As discussed in my last blog, there’s a trend across the industry of procuring mission critical fenders on the basis of upfront outlay – rather than the cost over the fender’s entire lifecycle.
Industry body, PIANC, set out the leading design guidelines for fender systems in 2002, but I remain concerned that these aren’t working in practice. PIANC have neither the authority nor mandate to enforce these regulations, and this is allowing some of the more unscrupulous suppliers to use higher percentages of recycled rubber, to supply fenders at a cheaper upfront cost – without transparency around the composition of the fender.
PIANC’s guidelines state that robust material testing is a necessity, but laboratory and full scale testing is not routinely performed by all suppliers as part of their quality assurance process. This is a serious concern, as specifiers need assurance that both sets of testing have been conducted on mission critical equipment.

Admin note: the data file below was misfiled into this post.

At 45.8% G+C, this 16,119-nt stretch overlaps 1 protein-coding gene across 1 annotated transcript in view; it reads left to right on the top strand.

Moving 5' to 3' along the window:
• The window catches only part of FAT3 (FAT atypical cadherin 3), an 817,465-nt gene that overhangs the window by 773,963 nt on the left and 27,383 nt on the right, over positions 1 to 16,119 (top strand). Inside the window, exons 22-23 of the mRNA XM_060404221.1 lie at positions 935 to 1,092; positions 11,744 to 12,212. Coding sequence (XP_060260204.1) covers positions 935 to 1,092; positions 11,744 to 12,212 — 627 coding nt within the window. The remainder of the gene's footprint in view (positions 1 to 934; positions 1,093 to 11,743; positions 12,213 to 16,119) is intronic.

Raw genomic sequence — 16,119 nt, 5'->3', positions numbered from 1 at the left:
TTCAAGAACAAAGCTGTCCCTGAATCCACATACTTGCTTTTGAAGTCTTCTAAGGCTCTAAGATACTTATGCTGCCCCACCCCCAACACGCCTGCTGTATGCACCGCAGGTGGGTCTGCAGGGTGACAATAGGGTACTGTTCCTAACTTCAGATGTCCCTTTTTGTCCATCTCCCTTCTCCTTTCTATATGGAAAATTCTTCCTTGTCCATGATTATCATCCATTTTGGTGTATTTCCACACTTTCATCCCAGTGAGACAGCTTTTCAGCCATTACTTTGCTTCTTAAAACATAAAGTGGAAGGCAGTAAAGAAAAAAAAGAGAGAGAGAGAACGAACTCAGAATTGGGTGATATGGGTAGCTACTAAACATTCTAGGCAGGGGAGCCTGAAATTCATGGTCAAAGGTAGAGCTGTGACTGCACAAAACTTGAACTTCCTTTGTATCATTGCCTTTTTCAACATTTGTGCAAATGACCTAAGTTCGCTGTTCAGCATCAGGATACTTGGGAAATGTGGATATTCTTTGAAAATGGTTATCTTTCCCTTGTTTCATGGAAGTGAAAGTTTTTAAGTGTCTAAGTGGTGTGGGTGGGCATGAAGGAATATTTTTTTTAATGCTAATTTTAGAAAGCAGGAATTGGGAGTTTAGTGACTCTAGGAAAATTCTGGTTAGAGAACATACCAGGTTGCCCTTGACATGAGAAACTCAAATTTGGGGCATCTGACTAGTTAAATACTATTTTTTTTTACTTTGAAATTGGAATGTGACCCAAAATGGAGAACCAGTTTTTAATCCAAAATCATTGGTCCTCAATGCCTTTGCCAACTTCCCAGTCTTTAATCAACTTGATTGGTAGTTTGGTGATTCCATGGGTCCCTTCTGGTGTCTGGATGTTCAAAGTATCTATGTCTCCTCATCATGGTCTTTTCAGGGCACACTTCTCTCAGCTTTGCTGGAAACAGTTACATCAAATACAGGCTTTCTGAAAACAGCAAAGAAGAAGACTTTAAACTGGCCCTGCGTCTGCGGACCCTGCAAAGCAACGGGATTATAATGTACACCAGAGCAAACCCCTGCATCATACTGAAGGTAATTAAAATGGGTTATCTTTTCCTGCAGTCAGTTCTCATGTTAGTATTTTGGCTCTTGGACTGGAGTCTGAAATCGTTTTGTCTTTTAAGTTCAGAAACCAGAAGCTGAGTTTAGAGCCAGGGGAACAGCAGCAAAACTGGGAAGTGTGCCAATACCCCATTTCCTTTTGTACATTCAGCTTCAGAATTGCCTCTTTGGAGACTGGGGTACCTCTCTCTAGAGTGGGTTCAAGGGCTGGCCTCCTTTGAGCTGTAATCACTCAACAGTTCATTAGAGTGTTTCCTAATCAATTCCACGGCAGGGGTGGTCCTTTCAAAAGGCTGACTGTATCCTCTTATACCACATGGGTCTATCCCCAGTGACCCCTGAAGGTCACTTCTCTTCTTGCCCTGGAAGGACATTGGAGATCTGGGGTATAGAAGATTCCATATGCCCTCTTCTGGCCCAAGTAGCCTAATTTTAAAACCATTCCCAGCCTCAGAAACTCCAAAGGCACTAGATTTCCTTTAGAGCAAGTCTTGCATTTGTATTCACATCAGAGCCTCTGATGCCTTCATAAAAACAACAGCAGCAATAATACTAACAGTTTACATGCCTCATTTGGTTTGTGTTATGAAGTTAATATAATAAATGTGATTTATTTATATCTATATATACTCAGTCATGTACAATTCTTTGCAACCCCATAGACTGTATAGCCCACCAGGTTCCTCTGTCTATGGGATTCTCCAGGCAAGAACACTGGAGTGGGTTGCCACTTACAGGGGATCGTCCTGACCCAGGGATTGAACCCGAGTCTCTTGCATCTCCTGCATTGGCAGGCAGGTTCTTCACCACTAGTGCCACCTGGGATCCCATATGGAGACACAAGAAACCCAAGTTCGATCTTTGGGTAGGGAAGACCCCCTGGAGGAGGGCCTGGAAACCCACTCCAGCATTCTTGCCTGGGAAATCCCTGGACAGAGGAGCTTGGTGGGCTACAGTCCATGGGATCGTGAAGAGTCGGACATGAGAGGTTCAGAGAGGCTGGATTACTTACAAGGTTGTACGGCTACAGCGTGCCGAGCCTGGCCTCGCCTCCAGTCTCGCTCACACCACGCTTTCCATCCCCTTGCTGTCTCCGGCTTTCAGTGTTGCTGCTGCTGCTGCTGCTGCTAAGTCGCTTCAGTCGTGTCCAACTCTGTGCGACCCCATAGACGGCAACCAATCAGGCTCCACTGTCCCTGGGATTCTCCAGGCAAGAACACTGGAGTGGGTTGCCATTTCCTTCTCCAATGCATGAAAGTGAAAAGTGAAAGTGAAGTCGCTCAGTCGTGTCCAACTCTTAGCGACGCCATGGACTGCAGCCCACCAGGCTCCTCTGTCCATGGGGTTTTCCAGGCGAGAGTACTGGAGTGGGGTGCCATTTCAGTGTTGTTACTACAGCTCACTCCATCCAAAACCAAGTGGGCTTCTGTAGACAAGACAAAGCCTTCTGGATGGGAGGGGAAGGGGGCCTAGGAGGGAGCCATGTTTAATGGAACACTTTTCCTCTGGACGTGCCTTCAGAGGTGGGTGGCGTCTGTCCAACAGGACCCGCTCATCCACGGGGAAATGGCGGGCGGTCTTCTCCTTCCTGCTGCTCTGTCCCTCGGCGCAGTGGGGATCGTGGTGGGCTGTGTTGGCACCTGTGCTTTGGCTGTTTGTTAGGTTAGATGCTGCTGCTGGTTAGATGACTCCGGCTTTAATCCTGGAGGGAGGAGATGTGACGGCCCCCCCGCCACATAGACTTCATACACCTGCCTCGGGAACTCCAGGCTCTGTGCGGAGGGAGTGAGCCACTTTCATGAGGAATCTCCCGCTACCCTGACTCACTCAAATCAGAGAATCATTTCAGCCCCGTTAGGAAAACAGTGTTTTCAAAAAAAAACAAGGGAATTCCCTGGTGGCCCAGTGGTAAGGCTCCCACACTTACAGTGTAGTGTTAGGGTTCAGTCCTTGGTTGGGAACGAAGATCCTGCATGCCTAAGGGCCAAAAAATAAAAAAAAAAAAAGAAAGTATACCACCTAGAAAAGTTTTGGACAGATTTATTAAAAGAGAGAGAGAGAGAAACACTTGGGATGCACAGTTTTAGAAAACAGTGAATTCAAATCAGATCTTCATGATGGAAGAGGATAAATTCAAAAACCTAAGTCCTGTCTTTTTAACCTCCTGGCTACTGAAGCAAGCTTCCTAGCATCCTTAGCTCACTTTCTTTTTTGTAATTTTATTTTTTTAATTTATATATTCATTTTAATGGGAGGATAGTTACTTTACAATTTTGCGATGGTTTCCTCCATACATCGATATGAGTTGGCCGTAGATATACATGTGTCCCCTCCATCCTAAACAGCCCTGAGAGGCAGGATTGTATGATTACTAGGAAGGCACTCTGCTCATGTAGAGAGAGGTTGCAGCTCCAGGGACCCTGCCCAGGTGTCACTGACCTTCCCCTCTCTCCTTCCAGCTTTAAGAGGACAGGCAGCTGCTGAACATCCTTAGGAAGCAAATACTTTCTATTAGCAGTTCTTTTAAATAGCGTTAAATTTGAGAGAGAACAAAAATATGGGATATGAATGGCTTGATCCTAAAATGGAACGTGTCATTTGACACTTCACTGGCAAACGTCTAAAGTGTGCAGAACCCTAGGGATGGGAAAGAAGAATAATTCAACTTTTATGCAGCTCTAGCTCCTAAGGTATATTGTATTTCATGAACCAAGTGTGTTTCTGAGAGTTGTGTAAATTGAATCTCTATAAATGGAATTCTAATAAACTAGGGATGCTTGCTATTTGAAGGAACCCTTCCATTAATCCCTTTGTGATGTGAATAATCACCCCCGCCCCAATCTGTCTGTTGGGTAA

We’ve developed new analytical tests to help stakeholders across the industry determine the quality and performance characteristics of the fenders they procure, so that buyers can understand and substantiate the makeup of their fenders and subsequently, the performance characteristics they can expect.
We conducted a series of physical and chemical tests on one high quality and a low cost fender – to really understand how much performance between the two differs. To learn more about the tests and see the results, download the rubber testing whitepaper here.